SR: It's just the natural pace for me to operate at. It's not forced. I don't feel I'm working at it rigorously. It just feels like I am in the flow. I love being in this sound current and capturing the music as I do. It's a constant feedback circuit. Over the years the momentum builds and the process becomes more rich and fulfilling for me. It's a way of life for me, not a job or a profession. It's my chosen path, being in the flow of sound and music. Looking at the flow of a visual artist or sculptor, for example, these people usually have reams of work in various stages. A constant regeneration occurs where the work helps build the momentum and energy that inspires the actual process. It's no different for me. I've always felt more connected to this process of creativity.

Somewhere along the way, the record industry set a standard to protect their own investments with an artist or group squeezing out a release every fifteen months. That system has never really made sense for the way I work. Now, with the Timeroom Editions, and the outstanding collaborative relationship with Sam Rosenthal, owner of Project Records with whom I release my above-ground work, I have found a nice flow and balance.

BK: You, Robert Rich, and Michael Stearns were among the first Americans to delve into this type of music. What was it like back in the 1970s trying to introduce your music to a new audience?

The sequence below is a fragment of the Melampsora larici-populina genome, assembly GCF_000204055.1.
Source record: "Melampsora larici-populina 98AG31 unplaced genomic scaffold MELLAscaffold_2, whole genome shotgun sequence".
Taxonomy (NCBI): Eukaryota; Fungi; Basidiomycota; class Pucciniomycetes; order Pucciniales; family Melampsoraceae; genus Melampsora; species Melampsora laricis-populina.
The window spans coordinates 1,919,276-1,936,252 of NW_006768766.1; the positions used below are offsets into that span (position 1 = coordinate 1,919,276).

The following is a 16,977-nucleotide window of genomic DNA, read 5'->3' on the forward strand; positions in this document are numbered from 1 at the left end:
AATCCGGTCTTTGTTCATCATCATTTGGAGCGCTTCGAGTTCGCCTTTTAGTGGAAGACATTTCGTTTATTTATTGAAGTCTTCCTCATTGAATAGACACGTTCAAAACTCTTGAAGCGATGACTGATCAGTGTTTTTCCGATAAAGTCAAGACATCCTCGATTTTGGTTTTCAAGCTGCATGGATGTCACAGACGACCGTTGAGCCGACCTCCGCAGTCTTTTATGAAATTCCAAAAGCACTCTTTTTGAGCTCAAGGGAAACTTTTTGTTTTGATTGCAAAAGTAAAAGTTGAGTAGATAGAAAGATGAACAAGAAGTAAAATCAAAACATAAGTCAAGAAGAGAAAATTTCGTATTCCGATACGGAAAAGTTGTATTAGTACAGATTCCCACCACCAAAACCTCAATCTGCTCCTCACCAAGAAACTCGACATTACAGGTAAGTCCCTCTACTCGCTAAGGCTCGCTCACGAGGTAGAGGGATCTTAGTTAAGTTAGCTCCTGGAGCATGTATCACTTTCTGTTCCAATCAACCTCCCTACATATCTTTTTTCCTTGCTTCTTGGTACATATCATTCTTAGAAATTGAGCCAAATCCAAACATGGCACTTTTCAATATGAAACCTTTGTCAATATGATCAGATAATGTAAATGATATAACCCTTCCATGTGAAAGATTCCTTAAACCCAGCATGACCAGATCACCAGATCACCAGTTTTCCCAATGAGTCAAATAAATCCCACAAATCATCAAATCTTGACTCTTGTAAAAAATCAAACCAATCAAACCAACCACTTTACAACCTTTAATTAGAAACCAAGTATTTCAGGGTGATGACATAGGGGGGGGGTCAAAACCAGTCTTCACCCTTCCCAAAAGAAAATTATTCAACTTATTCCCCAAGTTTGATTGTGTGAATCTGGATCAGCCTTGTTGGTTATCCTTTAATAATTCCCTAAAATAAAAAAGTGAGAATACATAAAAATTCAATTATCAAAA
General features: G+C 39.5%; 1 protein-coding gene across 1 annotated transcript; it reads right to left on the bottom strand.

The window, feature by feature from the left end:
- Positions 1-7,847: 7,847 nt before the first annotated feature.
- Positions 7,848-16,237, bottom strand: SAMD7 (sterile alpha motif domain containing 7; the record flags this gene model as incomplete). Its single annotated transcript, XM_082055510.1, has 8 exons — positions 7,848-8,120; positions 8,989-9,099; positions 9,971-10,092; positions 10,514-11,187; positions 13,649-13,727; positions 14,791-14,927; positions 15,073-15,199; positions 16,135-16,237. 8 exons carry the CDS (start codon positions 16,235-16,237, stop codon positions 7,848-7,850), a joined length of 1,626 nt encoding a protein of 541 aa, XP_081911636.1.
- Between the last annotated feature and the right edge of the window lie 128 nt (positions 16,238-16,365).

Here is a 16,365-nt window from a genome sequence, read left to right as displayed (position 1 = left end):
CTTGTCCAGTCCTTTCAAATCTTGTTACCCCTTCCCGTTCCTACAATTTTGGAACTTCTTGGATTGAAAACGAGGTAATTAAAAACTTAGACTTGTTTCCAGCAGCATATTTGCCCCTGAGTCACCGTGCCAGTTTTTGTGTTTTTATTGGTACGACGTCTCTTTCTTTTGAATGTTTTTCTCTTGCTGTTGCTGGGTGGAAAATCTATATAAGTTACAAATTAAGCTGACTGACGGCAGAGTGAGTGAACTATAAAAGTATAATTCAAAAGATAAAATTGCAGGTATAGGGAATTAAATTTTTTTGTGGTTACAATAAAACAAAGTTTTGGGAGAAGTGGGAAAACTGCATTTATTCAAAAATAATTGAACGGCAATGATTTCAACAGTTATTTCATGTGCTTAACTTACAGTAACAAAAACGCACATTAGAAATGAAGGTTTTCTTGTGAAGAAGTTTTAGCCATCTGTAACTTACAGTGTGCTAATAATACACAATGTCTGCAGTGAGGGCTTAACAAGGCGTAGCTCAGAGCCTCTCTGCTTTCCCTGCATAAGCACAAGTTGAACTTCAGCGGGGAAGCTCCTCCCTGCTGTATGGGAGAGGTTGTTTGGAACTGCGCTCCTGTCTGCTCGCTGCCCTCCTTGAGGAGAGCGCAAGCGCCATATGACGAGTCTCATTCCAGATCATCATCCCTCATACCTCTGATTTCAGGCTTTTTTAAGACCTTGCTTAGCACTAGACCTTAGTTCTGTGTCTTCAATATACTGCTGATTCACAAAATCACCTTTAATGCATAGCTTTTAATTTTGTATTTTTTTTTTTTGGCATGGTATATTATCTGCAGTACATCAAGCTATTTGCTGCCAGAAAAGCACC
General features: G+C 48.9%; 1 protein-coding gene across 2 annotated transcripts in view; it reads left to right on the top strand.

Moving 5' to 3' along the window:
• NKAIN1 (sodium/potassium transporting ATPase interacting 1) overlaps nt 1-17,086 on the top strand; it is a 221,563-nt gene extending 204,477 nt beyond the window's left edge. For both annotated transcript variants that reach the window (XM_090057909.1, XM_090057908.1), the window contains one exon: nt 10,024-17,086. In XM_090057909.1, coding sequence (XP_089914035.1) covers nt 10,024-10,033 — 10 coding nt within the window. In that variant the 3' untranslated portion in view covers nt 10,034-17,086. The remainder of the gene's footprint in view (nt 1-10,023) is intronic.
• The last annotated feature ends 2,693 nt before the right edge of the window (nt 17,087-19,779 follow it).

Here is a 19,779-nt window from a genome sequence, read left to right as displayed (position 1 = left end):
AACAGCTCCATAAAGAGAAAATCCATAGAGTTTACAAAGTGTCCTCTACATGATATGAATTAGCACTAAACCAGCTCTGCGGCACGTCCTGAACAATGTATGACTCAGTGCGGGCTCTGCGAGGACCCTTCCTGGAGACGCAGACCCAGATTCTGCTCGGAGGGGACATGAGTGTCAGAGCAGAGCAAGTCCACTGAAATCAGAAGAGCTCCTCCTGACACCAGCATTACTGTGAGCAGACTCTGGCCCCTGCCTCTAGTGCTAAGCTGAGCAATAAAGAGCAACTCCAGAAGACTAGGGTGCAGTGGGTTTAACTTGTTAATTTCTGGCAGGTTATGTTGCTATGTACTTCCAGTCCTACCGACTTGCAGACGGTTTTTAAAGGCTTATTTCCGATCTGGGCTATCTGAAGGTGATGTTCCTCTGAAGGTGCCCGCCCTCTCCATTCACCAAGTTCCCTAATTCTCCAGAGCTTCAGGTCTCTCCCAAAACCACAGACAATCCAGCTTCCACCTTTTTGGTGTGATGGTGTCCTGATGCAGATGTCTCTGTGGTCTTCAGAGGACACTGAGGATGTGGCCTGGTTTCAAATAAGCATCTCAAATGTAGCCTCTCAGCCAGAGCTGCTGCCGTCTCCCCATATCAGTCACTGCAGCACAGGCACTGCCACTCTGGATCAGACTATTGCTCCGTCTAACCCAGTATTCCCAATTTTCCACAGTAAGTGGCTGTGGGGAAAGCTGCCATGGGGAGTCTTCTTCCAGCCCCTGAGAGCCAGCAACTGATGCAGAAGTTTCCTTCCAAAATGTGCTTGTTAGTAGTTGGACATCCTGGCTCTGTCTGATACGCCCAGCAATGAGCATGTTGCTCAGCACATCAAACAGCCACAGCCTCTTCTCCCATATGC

SR: It's been a long, wonderful and strange trip indeed. When I set out to live the creative life as a sound sculptor, it was a different time to say the least. In the mid-'70s, this music was still being born,especially in the States. There were almost no labels, no real radio support, a few underground magazines, like Eurock and Synapse, the latter of which I also wrote for. Compared to today, with the Internet as the hub of all things, it was the dark ages. Imagine trying to hook up with like-minded people or get your music to people beyond your immediate reach. It was also an incredibly exciting time with impending changes in the air. The frontier of consciousness expanding music was clearly growing, and this impetus was spawning many new instruments and small companies that often came and went as fast as they appeared. I set out to do electronic music against many odds, but my passion to live in the sound current was all that mattered, and this is what drove me through all the highs and lows and beyond the naysayers. At that time, only a handful of people around me knew what I was talking about when I would start on these born-again tirades about the "music of the future." There really was a feeling of being a part of something significant, in a historic sense. To witness all these changes and to meet and work with many of the people helping to bring all this together, in such a short time, was nothing short of fantastic. Just a few years ago, getting your music onto an LP or a cassette run was a major accomplishment. Then there were the tasks of gathering names from underground sources and mailing packages and letters to each and every one. It was a grassroots effort where I felt like every cassette or LP sent out was like a personal connection. I still feel this way but on a larger scale. My first release was Now, in 1982, followed by Structures from Silence on cassette. It was this release that brought me to the attention of Fortuna Records, based in California. This is about the time I met Robert Rich, who was also self-publishing his early work, like Trances and Drones.